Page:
A response to ‘Nomophobia’, Anxiety and missing the sleep train.

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Photo by computereducationworld.com

 

The average person is almost related to a social-media platform, birthed as a cyber body part used to navigate its way through virtual life in aim to seek entertainment and reinforcement. Yet this highly plausible invention is confirming addiction amongst its users.

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Photo by depositphotos.com

 

The risks of using social-media is increasingly recognized as it accomplishes states of dependency. A condition termed as ‘nomophobia’, with over 66% of people in the UK appearing to be dependable on social-media in unhealthy ways according to Secure Envoy “with no signs of abating”, whilst a poll conducted for Common Sense Media reveals that “50% of teens feel that are addicted to their mobile devices”. Individuals are constantly exposed to social stimuli which synchronizes with ignored mental health including a lack of concentration, attention span, insomnia and needy usage, all resulting in a vicious circulation of inadequate feelings and helplessness.

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Dopamine overload: When using social media, individuals are in constant receiver mode of dopamine when they see new posts, and generate several likes. With dependency comes the hub of anxiety, as the depictions of an illusory lifestyle are now conducive to fulfilling self-esteem. Many individuals go through various lengths and time to master a likeable post particularly in this selfie phenomenon. The post is followed by mental reinforcement, surges of dopamine overload the pleasure center in the brain as every ‘like’ alerts the screen, augmenting the ego and rewarding the user with them gassed up feelings. The pleasure is definitely not a bad thing unless it becomes a need for a primary self-esteem boost, followed by a virtual reality becoming more tasteful than a physical one.

The issue of self-esteem is further exampled as many users may not even upload a truly meaningful post as it may or may not generate several likes to indicate a level of approval. This later results in emotional baggage that can be reflected in post self-esteem (no pun intended). It suggests that authenticity is attempted to be claimed through avenues of inauthenticity, and the need to conceal reality further reflects inadequacy and a lack of self-actualization.

 

anxietyPhoto by benefittherapy.co.uk

The rate of anxiety and depression in the UK have increased by somewhat 70% over the last 25 years since our tech era. Some cannot sleep. Some miss their sleep train in order to catch social media as it just does not feel right to rest. The body called rest yet the mind disagreed. In fact, people go restless, people go anxiety, people go depression, and once the idea of lacking is internalized with materially packing, people are on a mission to get what’s socially deemed fashionable, a fake ‘glow’ even if the pockets may be as empty as the realness being claimed.

Sometimes individuals tap into these apps unintentionally because it’s now formed within the subconscious; they did not intend to tap into Instagram when their phone was to hand but they did. The exposure to constant stimuli is shortcutting the brain and possibly creating the hub of anxiety. Our brains were not wired to such stimuli exposure from AM to PM. This is negative neural adaptation. Negative evolution. The modern and futuristic human could be reaching a state of underdeveloped existence. If people do not reward themselves with the social-media stimuli when they feel such needs, they may become restless, distracted and if they continuously use social-media with constant exposure, they are probably circulating those either or all feelings associated with inadequacy viciously. No doubt its intelligence brings the distance closer but as with many things, its counterpart is relevant to consider. It is important to understand that even if it does not hinder your own individuality, any user could be subject to its downfalls in some shape or form if not used effectively.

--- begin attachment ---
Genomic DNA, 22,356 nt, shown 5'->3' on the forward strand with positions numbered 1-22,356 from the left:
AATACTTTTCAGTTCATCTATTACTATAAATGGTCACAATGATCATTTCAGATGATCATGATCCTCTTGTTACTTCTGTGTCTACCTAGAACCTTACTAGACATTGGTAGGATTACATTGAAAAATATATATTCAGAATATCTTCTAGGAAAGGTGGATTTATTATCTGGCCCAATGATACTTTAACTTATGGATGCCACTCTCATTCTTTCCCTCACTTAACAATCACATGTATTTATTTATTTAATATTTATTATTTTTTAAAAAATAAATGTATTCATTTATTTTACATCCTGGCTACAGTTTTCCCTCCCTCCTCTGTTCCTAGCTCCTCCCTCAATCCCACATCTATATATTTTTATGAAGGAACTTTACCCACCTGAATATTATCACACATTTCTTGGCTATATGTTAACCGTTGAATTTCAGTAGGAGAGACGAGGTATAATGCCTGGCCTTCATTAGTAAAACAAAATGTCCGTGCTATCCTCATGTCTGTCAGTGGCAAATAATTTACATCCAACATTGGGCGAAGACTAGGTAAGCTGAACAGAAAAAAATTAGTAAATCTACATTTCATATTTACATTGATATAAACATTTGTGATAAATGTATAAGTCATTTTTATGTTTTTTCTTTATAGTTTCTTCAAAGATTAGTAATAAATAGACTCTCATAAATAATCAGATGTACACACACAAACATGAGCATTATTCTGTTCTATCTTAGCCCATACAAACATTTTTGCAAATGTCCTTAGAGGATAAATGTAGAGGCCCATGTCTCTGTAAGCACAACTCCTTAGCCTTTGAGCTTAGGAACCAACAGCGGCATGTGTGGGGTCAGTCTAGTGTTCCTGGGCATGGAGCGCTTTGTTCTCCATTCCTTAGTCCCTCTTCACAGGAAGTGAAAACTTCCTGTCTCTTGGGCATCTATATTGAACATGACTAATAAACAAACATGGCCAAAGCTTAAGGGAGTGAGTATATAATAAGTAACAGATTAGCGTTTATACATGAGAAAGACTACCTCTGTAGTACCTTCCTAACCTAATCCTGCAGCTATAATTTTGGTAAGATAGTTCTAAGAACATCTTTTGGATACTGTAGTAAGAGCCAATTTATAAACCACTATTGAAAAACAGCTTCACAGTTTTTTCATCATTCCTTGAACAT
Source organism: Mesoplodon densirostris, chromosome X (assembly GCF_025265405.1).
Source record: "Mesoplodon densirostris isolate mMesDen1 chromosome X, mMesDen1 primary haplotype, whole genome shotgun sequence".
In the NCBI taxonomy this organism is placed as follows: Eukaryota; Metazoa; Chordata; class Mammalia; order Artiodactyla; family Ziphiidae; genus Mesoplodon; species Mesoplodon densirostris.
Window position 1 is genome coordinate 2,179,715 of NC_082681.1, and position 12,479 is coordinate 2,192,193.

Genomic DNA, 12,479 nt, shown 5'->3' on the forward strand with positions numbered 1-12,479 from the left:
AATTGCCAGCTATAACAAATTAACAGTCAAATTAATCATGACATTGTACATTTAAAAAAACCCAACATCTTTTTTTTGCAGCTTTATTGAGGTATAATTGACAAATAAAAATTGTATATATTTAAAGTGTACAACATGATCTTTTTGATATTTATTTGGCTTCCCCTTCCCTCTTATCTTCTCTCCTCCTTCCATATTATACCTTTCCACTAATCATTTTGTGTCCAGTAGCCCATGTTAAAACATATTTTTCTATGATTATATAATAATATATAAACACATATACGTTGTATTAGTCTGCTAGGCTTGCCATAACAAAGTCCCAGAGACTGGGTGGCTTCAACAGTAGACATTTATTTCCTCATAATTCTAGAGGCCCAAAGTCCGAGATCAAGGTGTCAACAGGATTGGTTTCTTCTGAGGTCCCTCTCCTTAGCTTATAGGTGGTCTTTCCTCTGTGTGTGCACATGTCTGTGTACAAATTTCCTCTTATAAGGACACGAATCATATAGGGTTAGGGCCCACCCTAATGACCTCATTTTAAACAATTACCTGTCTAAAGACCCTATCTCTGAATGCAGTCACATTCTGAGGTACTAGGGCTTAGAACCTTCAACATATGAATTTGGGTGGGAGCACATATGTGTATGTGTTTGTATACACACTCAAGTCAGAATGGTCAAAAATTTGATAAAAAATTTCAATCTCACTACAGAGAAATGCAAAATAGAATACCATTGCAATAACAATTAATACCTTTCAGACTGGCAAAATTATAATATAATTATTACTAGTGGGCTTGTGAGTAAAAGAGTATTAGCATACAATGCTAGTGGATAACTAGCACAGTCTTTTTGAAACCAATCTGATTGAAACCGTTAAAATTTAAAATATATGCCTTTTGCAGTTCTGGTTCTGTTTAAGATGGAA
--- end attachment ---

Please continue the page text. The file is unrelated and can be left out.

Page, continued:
I love innovation, yet from day I did not like the idea of a virtual world becoming a part of me and this will literally be a part of us when the global cashless system comes into place. In this polarity I have love for it too as it brings the distant closer, allows me to express myself to a global audience. Yet I understand, it’s long to fully dismiss a product that we are increasingly conforming to for whatever reason. So what am I saying?

There are ways to use social media to your advantage if you are aware of how it truly advances you.  Considering these conditions, I emphasize that it is more important than ever to promote the rawness of reality and this should be at the new forefront when using social media. If people did not appear false collectively, people can gradually appear authentic collectively.

What has made me to conquer my constant exposure to my smartphone is actually recognizing it and trading minutes throughout the day for being instantly present in the physical. Managing the way I use it in daily life does not affect my social life negatively, I do not feel any scarce and it can honestly feel liberating when I am not in consuming mode.

In my opinion, awareness and uploading the rawness of reality is far more appealing than being an unconscious, inauthentic, addicted consumer in a virtual world.

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